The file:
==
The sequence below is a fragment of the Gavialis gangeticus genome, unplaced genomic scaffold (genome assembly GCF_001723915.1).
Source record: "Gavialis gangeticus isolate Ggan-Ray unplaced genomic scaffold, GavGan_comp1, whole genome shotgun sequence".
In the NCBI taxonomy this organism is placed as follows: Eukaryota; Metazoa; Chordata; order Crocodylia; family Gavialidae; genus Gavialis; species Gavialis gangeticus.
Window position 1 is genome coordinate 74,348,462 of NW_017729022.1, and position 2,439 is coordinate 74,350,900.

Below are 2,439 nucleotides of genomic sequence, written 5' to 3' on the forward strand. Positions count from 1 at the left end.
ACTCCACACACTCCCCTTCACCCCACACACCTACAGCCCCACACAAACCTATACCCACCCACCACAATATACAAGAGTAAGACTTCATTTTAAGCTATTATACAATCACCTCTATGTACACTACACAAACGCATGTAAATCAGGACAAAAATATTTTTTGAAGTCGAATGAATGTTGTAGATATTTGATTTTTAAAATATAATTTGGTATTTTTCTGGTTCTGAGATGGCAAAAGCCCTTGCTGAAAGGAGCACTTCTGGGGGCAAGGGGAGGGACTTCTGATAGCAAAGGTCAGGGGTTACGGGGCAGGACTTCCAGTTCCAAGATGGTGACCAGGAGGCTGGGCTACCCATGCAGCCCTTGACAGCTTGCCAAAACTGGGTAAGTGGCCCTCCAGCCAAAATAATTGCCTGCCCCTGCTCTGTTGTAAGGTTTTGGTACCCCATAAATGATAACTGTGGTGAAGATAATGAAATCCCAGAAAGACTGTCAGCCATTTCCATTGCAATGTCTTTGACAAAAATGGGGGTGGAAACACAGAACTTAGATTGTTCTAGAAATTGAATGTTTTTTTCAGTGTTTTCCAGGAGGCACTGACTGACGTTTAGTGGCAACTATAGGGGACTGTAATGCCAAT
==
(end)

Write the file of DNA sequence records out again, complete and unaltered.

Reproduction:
The sequence below is a fragment of the Gavialis gangeticus genome, unplaced genomic scaffold (genome assembly GCF_001723915.1).
Source record: "Gavialis gangeticus isolate Ggan-Ray unplaced genomic scaffold, GavGan_comp1, whole genome shotgun sequence".
In the NCBI taxonomy this organism is placed as follows: Eukaryota; Metazoa; Chordata; order Crocodylia; family Gavialidae; genus Gavialis; species Gavialis gangeticus.
Window position 1 is genome coordinate 74,348,462 of NW_017729022.1, and position 2,439 is coordinate 74,350,900.

Below are 2,439 nucleotides of genomic sequence, written 5' to 3' on the forward strand. Positions count from 1 at the left end.
ACTCCACACACTCCCCTTCACCCCACACACCTACAGCCCCACACAAACCTATACCCACCCACCACAATATACAAGAGTAAGACTTCATTTTAAGCTATTATACAATCACCTCTATGTACACTACACAAACGCATGTAAATCAGGACAAAAATATTTTTTGAAGTCGAATGAATGTTGTAGATATTTGATTTTTAAAATATAATTTGGTATTTTTCTGGTTCTGAGATGGCAAAAGCCCTTGCTGAAAGGAGCACTTCTGGGGGCAAGGGGAGGGACTTCTGATAGCAAAGGTCAGGGGTTACGGGGCAGGACTTCCAGTTCCAAGATGGTGACCAGGAGGCTGGGCTACCCATGCAGCCCTTGACAGCTTGCCAAAACTGGGTAAGTGGCCCTCCAGCCAAAATAATTGCCTGCCCCTGCTCTGTTGTAAGGTTTTGGTACCCCATAAATGATAACTGTGGTGAAGATAATGAAATCCCAGAAAGACTGTCAGCCATTTCCATTGCAATGTCTTTGACAAAAATGGGGGTGGAAACACAGAACTTAGATTGTTCTAGAAATTGAATGTTTTTTTCAGTGTTTTCCAGGAGGCACTGACTGACGTTTAGTGGCAACTATAGGGGACTGTAATGCCAAT